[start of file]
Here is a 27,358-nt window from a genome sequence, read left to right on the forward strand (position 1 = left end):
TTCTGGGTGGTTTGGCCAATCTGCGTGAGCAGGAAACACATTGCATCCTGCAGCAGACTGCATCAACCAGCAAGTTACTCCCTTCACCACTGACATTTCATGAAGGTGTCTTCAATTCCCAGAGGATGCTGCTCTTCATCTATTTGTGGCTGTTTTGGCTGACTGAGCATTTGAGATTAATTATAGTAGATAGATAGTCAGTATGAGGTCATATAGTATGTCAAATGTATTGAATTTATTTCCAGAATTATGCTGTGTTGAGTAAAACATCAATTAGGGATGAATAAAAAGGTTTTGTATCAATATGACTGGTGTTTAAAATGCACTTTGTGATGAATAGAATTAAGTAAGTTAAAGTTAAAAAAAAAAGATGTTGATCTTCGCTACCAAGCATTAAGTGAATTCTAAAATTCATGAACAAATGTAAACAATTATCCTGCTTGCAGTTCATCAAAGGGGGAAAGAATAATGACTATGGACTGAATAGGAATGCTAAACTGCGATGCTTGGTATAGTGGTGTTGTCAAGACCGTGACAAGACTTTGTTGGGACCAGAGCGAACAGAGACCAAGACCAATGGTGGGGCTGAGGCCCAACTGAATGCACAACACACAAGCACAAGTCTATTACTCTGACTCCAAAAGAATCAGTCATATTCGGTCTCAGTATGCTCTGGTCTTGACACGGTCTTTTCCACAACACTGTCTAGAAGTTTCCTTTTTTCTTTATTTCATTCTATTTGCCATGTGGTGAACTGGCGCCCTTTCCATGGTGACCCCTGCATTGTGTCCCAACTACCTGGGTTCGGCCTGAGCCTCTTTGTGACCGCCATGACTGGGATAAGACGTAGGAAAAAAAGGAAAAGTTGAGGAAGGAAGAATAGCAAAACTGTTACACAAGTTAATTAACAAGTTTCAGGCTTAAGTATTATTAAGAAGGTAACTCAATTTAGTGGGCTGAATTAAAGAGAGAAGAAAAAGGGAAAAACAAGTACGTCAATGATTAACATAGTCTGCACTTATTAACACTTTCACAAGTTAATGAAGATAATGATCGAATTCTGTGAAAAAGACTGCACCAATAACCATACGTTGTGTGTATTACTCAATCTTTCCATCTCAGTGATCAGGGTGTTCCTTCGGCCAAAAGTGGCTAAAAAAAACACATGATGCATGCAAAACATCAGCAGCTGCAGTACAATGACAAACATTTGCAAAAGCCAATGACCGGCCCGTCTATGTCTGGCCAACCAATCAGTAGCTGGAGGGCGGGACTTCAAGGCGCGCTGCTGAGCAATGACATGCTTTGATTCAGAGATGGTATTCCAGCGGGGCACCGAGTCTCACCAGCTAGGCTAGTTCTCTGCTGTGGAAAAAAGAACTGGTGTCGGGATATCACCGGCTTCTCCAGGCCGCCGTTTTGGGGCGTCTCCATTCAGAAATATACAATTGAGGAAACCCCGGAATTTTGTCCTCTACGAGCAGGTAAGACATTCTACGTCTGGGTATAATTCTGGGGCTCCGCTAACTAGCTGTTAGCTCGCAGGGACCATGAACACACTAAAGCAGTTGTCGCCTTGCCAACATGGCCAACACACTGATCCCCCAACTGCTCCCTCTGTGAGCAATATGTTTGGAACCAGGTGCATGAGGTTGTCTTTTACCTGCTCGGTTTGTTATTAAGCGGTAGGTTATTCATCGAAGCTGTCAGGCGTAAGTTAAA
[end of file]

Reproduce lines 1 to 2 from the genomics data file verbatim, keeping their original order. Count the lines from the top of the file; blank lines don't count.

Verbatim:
Here is a 27,358-nt window from a genome sequence, read left to right on the forward strand (position 1 = left end):
TTCTGGGTGGTTTGGCCAATCTGCGTGAGCAGGAAACACATTGCATCCTGCAGCAGACTGCATCAACCAGCAAGTTACTCCCTTCACCACTGACATTTCATGAAGGTGTCTTCAATTCCCAGAGGATGCTGCTCTTCATCTATTTGTGGCTGTTTTGGCTGACTGAGCATTTGAGATTAATTATAGTAGATAGATAGTCAGTATGAGGTCATATAGTATGTCAAATGTATTGAATTTATTTCCAGAATTATGCTGTGTTGAGTAAAACATCAATTAGGGATGAATAAAAAGGTTTTGTATCAATATGACTGGTGTTTAAAATGCACTTTGTGATGAATAGAATTAAGTAAGTTAAAGTTAAAAAAAAAAGATGTTGATCTTCGCTACCAAGCATTAAGTGAATTCTAAAATTCATGAACAAATGTAAACAATTATCCTGCTTGCAGTTCATCAAAGGGGGAAAGAATAATGACTATGGACTGAATAGGAATGCTAAACTGCGATGCTTGGTATAGTGGTGTTGTCAAGACCGTGACAAGACTTTGTTGGGACCAGAGCGAACAGAGACCAAGACCAATGGTGGGGCTGAGGCCCAACTGAATGCACAACACACAAGCACAAGTCTATTACTCTGACTCCAAAAGAATCAGTCATATTCGGTCTCAGTATGCTCTGGTCTTGACACGGTCTTTTCCACAACACTGTCTAGAAGTTTCCTTTTTTCTTTATTTCATTCTATTTGCCATGTGGTGAACTGGCGCCCTTTCCATGGTGACCCCTGCATTGTGTCCCAACTACCTGGGTTCGGCCTGAGCCTCTTTGTGACCGCCATGACTGGGATAAGACGTAGGAAAAAAAGGAAAAGTTGAGGAAGGAAGAATAGCAAAACTGTTACACAAGTTAATTAACAAGTTTCAGGCTTAAGTATTATTAAGAAGGTAACTCAATTTAGTGGGCTGAATTAAAGAGAGAAGAAAAAGGGAAAAACAAGTACGTCAATGATTAACATAGTCTGCACTTATTAACACTTTCACAAGTTAATGAAGATAATGATCGAATTCTGTGAAAAAGACTGCACCAATAACCATACGTTGTGTGTATTACTCAATCTTTCCATCTCAGTGATCAGGGTGTTCCTTCGGCCAAAAGTGGCTAAAAAAAACACATGATGCATGCAAAACATCAGCAGCTGCAGTACAATGACAAACATTTGCAAAAGCCAATGACCGGCCCGTCTATGTCTGGCCAACCAATCAGTAGCTGGAGGGCGGGACTTCAAGGCGCGCTGCTGAGCAATGACATGCTTTGATTCAGAGATGGTATTCCAGCGGGGCACCGAGTCTCACCAGCTAGGCTAGTTCTCTGCTGTGGAAAAAAGAACTGGTGTCGGGATATCACCGGCTTCTCCAGGCCGCCGTTTTGGGGCGTCTCCATTCAGAAATATACAATTGAGGAAACCCCGGAATTTTGTCCTCTACGAGCAGGTAAGACATTCTACGTCTGGGTATAATTCTGGGGCTCCGCTAACTAGCTGTTAGCTCGCAGGGACCATGAACACACTAAAGCAGTTGTCGCCTTGCCAACATGGCCAACACACTGATCCCCCAACTGCTCCCTCTGTGAGCAATATGTTTGGAACCAGGTGCATGAGGTTGTCTTTTACCTGCTCGGTTTGTTATTAAGCGGTAGGTTATTCATCGAAGCTGTCAGGCGTAAGTTAAA